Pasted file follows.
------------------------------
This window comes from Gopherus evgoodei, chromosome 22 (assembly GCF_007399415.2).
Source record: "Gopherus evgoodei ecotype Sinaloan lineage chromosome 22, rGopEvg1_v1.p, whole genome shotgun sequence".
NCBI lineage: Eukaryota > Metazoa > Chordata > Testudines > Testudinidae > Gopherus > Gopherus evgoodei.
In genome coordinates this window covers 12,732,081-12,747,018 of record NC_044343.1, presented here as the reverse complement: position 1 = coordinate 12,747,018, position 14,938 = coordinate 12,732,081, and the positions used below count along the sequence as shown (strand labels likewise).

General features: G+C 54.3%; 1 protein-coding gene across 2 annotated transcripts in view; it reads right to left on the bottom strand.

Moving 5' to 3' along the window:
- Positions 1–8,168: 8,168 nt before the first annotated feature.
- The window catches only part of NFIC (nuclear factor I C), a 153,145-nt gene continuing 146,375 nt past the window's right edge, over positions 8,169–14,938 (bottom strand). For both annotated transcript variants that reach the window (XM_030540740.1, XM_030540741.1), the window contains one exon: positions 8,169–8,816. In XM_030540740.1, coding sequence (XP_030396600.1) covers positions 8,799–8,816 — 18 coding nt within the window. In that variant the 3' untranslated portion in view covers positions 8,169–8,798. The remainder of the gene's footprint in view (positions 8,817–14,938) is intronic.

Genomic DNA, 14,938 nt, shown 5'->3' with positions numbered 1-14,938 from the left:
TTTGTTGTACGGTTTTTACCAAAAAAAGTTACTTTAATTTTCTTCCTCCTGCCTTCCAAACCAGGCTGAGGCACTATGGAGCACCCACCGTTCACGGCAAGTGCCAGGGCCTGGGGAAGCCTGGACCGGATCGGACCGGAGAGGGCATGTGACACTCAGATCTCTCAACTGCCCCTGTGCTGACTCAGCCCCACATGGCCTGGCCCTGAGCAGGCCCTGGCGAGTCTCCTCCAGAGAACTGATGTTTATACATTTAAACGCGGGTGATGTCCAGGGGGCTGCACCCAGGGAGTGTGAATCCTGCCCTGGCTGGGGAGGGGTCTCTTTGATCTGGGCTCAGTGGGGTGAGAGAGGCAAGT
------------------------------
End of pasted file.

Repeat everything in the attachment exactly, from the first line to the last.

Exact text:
This window comes from Gopherus evgoodei, chromosome 22 (assembly GCF_007399415.2).
Source record: "Gopherus evgoodei ecotype Sinaloan lineage chromosome 22, rGopEvg1_v1.p, whole genome shotgun sequence".
NCBI lineage: Eukaryota > Metazoa > Chordata > Testudines > Testudinidae > Gopherus > Gopherus evgoodei.
In genome coordinates this window covers 12,732,081-12,747,018 of record NC_044343.1, presented here as the reverse complement: position 1 = coordinate 12,747,018, position 14,938 = coordinate 12,732,081, and the positions used below count along the sequence as shown (strand labels likewise).

General features: G+C 54.3%; 1 protein-coding gene across 2 annotated transcripts in view; it reads right to left on the bottom strand.

Moving 5' to 3' along the window:
- Positions 1–8,168: 8,168 nt before the first annotated feature.
- The window catches only part of NFIC (nuclear factor I C), a 153,145-nt gene continuing 146,375 nt past the window's right edge, over positions 8,169–14,938 (bottom strand). For both annotated transcript variants that reach the window (XM_030540740.1, XM_030540741.1), the window contains one exon: positions 8,169–8,816. In XM_030540740.1, coding sequence (XP_030396600.1) covers positions 8,799–8,816 — 18 coding nt within the window. In that variant the 3' untranslated portion in view covers positions 8,169–8,798. The remainder of the gene's footprint in view (positions 8,817–14,938) is intronic.

Genomic DNA, 14,938 nt, shown 5'->3' with positions numbered 1-14,938 from the left:
TTTGTTGTACGGTTTTTACCAAAAAAAGTTACTTTAATTTTCTTCCTCCTGCCTTCCAAACCAGGCTGAGGCACTATGGAGCACCCACCGTTCACGGCAAGTGCCAGGGCCTGGGGAAGCCTGGACCGGATCGGACCGGAGAGGGCATGTGACACTCAGATCTCTCAACTGCCCCTGTGCTGACTCAGCCCCACATGGCCTGGCCCTGAGCAGGCCCTGGCGAGTCTCCTCCAGAGAACTGATGTTTATACATTTAAACGCGGGTGATGTCCAGGGGGCTGCACCCAGGGAGTGTGAATCCTGCCCTGGCTGGGGAGGGGTCTCTTTGATCTGGGCTCAGTGGGGTGAGAGAGGCAAGT